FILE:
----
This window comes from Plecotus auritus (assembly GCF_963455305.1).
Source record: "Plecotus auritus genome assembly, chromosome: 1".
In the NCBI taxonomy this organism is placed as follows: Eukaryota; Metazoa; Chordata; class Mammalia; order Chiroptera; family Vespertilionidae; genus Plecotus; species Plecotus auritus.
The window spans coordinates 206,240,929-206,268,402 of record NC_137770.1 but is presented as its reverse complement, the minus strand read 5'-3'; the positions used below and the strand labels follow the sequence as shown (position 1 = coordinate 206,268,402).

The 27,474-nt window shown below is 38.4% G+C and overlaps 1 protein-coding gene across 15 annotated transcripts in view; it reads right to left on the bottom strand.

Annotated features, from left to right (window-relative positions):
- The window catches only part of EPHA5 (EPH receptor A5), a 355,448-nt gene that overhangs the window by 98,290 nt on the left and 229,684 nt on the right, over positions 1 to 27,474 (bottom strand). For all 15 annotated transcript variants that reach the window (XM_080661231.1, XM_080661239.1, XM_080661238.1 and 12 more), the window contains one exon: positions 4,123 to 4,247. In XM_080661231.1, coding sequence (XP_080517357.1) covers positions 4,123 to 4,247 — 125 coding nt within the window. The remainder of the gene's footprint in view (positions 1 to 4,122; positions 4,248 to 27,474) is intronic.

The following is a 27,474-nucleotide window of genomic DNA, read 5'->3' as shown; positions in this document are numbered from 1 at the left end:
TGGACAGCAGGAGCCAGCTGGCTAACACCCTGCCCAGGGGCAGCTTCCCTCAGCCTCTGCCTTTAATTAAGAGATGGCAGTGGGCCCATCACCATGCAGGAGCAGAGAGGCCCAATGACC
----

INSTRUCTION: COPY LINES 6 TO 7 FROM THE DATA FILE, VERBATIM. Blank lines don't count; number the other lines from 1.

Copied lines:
Annotated features, from left to right (window-relative positions):
- The window catches only part of EPHA5 (EPH receptor A5), a 355,448-nt gene that overhangs the window by 98,290 nt on the left and 229,684 nt on the right, over positions 1 to 27,474 (bottom strand). For all 15 annotated transcript variants that reach the window (XM_080661231.1, XM_080661239.1, XM_080661238.1 and 12 more), the window contains one exon: positions 4,123 to 4,247. In XM_080661231.1, coding sequence (XP_080517357.1) covers positions 4,123 to 4,247 — 125 coding nt within the window. The remainder of the gene's footprint in view (positions 1 to 4,122; positions 4,248 to 27,474) is intronic.